All those kids

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Three families came up from Adelaide and visited a book shop! There were so many kids staring at the shelves that had my shop been a boat, it would have tipped up and sunk at the Enid Blyton end. The mothers, commandos, moved supremely, directing, agreeing (about Roald Dahl), settling issues (pocket money), herding, narrowing eyes when necessary, agreeing to purchases, handing on a legacy.

The smallest child carried around a bear. She gazed at Dr Who, unhappily I thought.

A boy bought an Atlas of the World, and said, ‘Thanks, it’s really pretty here in a good way.’ I gave him a discount because he was a gem.

A man, unrelated, bought one book, sulkily I thought, and asked if I thought that these kids would actually read any of the books they had. I gave him no discount because he was a dickhead.

The children hummed and bobbed and jogged and said, ‘I’ve already read that, it’s about a cave.’

Their mothers looked at titles, heads to the side, lips pursed. They snapped books shut, and said, ‘Ok’. They were efficient. They didn’t need a bag. They commanded for someone to hold the door. They glided out into the cold, all the bobbins following, saying, ‘But you know how in Percy Jackson, his mum is called Sally…’

 

After 4pm, and cold

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That’s Leonardo da Vinci.

I know.

Saw it the other night.

So cute.

I know.

There are high school students here, walking about the shop. They always move so slowly, lean against the shelves to discuss something else. They examine books seriously, stroke the spines, put them carefully back.

I love that one.

That’s like my 6 year old brother.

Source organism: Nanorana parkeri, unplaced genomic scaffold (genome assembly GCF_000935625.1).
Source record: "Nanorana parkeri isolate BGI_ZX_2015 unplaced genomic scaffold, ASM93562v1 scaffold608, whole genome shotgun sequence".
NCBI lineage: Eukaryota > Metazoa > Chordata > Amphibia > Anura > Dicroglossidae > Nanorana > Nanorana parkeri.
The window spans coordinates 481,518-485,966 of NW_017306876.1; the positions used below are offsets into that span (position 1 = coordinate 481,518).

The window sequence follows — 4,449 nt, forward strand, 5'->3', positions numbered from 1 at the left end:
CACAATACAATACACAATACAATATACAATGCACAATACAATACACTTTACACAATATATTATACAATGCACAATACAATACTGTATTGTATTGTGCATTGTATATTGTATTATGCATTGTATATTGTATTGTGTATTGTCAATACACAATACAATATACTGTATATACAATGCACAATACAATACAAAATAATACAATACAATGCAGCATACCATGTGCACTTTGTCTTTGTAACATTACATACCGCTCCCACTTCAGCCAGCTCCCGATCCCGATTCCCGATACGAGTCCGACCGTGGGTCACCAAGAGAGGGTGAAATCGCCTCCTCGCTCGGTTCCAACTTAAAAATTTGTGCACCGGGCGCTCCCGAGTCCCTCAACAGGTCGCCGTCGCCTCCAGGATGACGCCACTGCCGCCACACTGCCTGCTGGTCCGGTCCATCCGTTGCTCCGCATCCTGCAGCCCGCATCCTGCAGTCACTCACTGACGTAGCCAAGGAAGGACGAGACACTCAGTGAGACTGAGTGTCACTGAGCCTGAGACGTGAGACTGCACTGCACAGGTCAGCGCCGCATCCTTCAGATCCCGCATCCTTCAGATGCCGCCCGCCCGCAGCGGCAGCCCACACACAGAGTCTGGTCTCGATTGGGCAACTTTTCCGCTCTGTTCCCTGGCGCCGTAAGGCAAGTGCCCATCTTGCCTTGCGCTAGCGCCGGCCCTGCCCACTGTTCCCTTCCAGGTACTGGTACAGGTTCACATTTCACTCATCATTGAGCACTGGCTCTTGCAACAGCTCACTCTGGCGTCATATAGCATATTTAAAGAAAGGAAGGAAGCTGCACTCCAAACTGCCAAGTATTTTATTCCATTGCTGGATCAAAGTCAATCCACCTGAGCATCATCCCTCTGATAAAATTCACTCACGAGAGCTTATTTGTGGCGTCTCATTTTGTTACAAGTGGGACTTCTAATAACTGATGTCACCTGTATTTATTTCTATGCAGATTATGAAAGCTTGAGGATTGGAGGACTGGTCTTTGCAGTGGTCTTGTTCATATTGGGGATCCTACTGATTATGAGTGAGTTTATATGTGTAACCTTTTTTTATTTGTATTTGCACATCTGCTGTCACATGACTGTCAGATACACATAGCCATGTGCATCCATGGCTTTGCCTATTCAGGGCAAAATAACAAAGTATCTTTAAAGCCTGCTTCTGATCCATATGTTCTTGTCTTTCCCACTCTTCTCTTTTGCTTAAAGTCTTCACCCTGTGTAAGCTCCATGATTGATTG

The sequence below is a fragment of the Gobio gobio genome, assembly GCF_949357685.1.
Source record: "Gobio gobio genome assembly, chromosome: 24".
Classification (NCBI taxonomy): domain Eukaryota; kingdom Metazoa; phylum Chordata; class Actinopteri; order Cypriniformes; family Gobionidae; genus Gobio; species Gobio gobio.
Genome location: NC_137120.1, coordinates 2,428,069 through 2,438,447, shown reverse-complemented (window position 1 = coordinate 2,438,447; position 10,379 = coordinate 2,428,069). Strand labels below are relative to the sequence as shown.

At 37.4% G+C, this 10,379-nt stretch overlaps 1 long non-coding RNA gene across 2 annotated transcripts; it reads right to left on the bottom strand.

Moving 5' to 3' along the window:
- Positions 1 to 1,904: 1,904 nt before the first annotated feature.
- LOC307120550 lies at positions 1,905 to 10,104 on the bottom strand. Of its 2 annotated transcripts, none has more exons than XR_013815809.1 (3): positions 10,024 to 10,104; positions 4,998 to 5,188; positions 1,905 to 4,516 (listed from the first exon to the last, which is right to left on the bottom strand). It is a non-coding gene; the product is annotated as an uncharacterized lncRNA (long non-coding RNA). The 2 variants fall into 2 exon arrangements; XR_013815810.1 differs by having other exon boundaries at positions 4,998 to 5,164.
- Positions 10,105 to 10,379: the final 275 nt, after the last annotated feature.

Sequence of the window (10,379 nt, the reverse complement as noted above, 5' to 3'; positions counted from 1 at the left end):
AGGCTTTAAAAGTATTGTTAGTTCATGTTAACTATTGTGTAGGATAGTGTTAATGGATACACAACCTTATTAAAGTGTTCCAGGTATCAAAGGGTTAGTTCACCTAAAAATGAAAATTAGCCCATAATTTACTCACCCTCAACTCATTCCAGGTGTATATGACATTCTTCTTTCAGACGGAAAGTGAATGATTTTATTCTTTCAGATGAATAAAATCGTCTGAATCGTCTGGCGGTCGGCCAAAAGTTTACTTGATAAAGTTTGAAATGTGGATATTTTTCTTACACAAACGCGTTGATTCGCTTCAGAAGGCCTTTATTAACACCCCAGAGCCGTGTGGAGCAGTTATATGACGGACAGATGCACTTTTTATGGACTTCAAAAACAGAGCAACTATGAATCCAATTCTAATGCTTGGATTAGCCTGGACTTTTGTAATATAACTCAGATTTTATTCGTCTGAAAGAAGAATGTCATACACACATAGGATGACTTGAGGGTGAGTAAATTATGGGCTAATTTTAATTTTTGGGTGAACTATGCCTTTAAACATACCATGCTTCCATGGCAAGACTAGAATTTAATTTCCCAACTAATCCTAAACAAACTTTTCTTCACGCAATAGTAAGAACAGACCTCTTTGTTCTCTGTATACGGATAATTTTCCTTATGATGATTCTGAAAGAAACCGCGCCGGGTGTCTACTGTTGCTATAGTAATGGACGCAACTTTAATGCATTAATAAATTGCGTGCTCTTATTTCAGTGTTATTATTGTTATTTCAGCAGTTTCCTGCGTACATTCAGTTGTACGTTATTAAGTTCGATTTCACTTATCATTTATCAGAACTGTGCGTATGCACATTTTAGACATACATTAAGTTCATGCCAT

Omg, that’s cool. Fiction.

Captain Cook.

What’s this music?

These girls tip their heads back to listen better.

I know.

Omg, what is it? My mum knows this music.

I know what it is. They played that at sports day.

No.

I’ll look it up.

They were holding onto a Complete Shakespeare. Amazed at the size of it. They stare down at the cover. One girl swings the book gently, exaggerating the weight. She places it back and looks at it sitting there.

He wrote all this. I love this book. My mum will kill me if I get this. It’s like, what about your bedroom, like, all the time.

I know. It’s Sound of Music. I think, this music. I got a crate for mine.

Oh yeah.

Do you want to read this?

Maybe.

Omg, is that what Roald Dahl looks like?

I love him.

So do I. Did you read Witches?

Yeah.

Same.

I have to go.

Omg, so do I. I’m getting this next time.

I love this owl.

Same.

Then they leave. As they pass me, they say, thank you, thanks, thanks….and then they are outside and gone, floating away in the cold wind.

 

 

 

 

 

 

 

 

 

Thelma and John

59830ceb33ff5_67WYiHWr__700Thelma and John are regular visitors to the shop. I met them one summer when it was hot and they were concerned for their garden and worried about never finding a copy of The Snow Goose by Paul Gallico. They have children, grandchildren and great grandchildren, they finish each other’s sentences and find many things hilarious, especially the illustrations of The Gumnut Babies by May Gibbs and especially the picture of the banksia man running away with a gumnut baby upside down.

John loves railway artists and Sherlock Holmes. Thelma, at the moment, loves Roald Dahl. Today John is telling me about Charles Dickens, he has read most of these books. He is telling me about Dombey and Son, which is sad, sombre and just sad. This fellow, Dombey, wanted a son to carry on the business but the baby of course is born sickly. John is hilarious; following the memories of the story in his head (Dickens used so so many words… I shouldn’t tell you anymore…I won’t tell you anymore).

Thelma and John just keep on living on, they have put down roots into the things they love. Alongside their medley of conventional health problems, their lives seeming to grow bigger, richer and deeper as they grow older and slower, telling me about their fabulous library, their fabulous family and the fabulous garden, this fabulous wine, and a fabulous shed where John has an easel and Thelma has flower pots.

Suddenly, today, a young girl appeared at their elbow as they talked to me. She had a copy of The Fault in our Stars which she wanted me to put aside for her until tomorrow when she would have some money.

Thelma swept forward, majestic, delighted and paid for the book herself and presented it to the child, who accepted it anxiously, speechless, delighted.